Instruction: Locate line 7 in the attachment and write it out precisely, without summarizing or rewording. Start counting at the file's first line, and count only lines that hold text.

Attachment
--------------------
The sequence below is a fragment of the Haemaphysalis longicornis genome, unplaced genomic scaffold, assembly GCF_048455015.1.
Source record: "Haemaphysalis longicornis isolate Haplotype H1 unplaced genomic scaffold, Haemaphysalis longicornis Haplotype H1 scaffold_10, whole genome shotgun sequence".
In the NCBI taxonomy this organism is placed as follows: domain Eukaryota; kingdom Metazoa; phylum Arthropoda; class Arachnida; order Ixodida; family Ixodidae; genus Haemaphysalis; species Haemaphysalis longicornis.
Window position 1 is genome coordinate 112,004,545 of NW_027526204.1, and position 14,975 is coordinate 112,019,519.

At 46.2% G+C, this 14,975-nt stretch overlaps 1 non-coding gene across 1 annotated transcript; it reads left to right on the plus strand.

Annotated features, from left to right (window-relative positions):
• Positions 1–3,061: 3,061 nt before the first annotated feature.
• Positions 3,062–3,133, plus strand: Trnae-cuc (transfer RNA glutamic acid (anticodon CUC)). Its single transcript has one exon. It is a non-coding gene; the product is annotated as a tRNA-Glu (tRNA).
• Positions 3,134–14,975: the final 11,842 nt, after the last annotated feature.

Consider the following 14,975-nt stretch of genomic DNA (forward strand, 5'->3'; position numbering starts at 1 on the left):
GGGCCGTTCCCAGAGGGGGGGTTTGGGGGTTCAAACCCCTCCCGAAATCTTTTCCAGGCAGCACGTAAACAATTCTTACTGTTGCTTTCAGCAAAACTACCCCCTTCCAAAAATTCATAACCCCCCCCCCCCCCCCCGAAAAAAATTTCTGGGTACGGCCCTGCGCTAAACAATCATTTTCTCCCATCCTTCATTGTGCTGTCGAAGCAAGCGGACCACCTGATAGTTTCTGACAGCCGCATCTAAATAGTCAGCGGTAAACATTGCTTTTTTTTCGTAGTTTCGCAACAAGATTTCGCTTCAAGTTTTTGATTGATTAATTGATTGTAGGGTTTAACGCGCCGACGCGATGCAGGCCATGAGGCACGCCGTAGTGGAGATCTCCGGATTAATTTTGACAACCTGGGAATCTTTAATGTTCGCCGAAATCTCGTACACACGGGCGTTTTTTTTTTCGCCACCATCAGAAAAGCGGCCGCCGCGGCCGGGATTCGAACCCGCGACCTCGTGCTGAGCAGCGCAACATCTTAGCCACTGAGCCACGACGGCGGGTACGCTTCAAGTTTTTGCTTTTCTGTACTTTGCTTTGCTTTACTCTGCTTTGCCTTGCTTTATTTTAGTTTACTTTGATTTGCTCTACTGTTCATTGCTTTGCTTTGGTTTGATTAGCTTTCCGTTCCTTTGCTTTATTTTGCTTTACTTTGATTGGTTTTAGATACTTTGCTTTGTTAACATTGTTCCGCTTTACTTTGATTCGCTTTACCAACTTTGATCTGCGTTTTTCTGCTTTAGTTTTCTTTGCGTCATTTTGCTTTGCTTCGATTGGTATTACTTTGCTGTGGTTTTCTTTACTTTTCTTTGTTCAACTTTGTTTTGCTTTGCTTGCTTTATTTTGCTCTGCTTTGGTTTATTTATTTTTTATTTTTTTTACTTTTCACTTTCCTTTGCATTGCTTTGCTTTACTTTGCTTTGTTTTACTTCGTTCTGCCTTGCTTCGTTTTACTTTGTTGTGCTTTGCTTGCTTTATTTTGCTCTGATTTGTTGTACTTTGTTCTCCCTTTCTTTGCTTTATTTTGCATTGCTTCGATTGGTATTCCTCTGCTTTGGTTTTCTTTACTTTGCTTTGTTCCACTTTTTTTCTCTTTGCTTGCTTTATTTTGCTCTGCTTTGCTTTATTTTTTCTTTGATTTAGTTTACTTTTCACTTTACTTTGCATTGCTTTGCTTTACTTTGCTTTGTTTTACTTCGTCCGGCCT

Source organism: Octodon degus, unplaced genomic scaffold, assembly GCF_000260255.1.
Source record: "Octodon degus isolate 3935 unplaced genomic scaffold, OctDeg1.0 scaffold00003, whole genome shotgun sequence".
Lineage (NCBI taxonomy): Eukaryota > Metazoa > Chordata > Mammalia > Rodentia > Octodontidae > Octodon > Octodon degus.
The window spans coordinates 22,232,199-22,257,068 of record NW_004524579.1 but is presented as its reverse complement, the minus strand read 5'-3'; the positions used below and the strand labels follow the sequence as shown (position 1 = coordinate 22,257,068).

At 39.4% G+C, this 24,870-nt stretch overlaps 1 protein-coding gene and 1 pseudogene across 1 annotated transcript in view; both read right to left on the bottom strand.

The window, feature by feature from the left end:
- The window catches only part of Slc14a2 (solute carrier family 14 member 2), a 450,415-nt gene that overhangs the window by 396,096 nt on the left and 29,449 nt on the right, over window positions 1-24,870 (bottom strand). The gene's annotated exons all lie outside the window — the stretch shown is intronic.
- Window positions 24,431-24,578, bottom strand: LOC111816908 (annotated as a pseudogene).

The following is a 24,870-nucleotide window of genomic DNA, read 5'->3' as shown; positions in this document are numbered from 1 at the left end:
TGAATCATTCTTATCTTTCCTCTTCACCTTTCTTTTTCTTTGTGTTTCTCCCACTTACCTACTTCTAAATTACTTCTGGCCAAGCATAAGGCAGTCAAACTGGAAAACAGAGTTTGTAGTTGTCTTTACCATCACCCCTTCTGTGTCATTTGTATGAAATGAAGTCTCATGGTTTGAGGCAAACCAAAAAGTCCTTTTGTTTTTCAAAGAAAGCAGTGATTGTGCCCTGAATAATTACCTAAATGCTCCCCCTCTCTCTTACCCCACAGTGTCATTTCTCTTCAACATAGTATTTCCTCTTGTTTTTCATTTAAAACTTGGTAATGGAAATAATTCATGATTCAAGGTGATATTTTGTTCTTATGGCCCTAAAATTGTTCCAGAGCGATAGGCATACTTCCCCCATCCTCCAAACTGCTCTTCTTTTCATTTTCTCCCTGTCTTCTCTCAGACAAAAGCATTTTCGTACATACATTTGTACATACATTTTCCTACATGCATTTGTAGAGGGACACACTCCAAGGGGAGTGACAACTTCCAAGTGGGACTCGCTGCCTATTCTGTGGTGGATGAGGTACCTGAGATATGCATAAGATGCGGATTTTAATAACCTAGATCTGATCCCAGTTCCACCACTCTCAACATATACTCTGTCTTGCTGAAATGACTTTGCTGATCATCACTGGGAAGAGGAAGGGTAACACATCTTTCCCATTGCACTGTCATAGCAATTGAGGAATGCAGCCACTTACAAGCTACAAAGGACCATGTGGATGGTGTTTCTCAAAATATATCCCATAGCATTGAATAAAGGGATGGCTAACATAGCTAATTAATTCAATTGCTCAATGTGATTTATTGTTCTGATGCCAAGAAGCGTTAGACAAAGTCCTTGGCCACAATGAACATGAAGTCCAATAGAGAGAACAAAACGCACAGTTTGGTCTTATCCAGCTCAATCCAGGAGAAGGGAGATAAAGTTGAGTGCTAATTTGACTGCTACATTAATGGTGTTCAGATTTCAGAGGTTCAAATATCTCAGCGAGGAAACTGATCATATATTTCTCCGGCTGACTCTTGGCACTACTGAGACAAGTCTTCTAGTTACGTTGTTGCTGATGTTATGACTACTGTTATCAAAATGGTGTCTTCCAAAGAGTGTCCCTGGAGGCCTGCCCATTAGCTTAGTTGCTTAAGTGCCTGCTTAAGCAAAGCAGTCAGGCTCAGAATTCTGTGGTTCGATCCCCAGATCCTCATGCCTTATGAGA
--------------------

• Positions 1–3,061: 3,061 nt before the first annotated feature.